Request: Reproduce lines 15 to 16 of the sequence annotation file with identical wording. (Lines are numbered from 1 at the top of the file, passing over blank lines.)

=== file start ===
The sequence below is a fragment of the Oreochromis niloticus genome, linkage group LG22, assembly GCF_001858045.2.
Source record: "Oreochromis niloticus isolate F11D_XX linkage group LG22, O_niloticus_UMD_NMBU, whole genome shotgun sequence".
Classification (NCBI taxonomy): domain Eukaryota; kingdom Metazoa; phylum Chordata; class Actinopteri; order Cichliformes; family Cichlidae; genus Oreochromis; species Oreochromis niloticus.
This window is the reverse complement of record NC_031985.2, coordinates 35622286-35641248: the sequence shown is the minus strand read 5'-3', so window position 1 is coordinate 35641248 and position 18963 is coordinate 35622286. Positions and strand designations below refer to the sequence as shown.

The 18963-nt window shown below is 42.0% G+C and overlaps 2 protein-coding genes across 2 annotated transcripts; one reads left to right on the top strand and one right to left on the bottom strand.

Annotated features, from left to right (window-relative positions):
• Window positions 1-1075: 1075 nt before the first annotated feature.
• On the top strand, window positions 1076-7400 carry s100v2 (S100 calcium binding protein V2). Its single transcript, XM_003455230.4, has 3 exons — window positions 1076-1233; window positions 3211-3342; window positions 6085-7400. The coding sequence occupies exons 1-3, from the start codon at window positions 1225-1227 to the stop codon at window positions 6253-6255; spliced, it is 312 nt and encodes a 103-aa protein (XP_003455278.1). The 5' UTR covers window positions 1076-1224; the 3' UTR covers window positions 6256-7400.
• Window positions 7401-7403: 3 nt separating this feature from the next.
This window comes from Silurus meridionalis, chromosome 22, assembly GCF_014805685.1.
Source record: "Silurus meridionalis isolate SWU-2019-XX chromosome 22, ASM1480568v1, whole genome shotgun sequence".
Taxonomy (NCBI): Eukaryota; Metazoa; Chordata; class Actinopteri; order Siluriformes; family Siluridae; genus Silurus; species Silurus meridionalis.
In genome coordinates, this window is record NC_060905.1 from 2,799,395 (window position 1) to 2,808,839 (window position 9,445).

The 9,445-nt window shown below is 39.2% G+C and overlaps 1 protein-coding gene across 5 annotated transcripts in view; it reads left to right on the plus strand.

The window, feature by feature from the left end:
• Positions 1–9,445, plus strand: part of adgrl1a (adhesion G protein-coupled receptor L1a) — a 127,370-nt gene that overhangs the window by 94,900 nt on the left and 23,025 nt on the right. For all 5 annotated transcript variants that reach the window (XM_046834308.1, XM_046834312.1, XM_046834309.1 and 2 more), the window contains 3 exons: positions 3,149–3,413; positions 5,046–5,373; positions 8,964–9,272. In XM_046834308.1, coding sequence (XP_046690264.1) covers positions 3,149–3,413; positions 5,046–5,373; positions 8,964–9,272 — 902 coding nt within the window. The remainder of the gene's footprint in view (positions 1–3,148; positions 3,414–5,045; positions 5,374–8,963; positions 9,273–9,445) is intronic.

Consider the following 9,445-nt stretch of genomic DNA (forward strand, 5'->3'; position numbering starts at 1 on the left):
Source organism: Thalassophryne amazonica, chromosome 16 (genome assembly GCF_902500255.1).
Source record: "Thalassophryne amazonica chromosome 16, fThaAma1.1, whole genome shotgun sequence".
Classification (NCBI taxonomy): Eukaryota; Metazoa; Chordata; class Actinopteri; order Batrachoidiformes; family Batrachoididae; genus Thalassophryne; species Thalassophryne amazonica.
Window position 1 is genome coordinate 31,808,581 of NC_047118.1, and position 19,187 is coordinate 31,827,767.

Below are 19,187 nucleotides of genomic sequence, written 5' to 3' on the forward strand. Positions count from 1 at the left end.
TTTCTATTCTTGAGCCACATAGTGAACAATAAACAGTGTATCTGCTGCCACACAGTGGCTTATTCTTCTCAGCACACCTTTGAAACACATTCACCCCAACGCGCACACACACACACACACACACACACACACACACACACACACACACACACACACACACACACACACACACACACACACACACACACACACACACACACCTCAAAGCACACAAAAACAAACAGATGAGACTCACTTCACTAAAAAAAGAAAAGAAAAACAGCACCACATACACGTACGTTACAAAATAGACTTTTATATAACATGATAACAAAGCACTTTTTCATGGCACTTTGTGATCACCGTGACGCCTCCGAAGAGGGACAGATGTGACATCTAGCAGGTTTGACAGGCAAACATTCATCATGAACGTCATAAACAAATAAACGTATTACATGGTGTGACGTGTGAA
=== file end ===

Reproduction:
The window, feature by feature from the left end:
• Positions 1–9,445, plus strand: part of adgrl1a (adhesion G protein-coupled receptor L1a) — a 127,370-nt gene that overhangs the window by 94,900 nt on the left and 23,025 nt on the right. For all 5 annotated transcript variants that reach the window (XM_046834308.1, XM_046834312.1, XM_046834309.1 and 2 more), the window contains 3 exons: positions 3,149–3,413; positions 5,046–5,373; positions 8,964–9,272. In XM_046834308.1, coding sequence (XP_046690264.1) covers positions 3,149–3,413; positions 5,046–5,373; positions 8,964–9,272 — 902 coding nt within the window. The remainder of the gene's footprint in view (positions 1–3,148; positions 3,414–5,045; positions 5,374–8,963; positions 9,273–9,445) is intronic.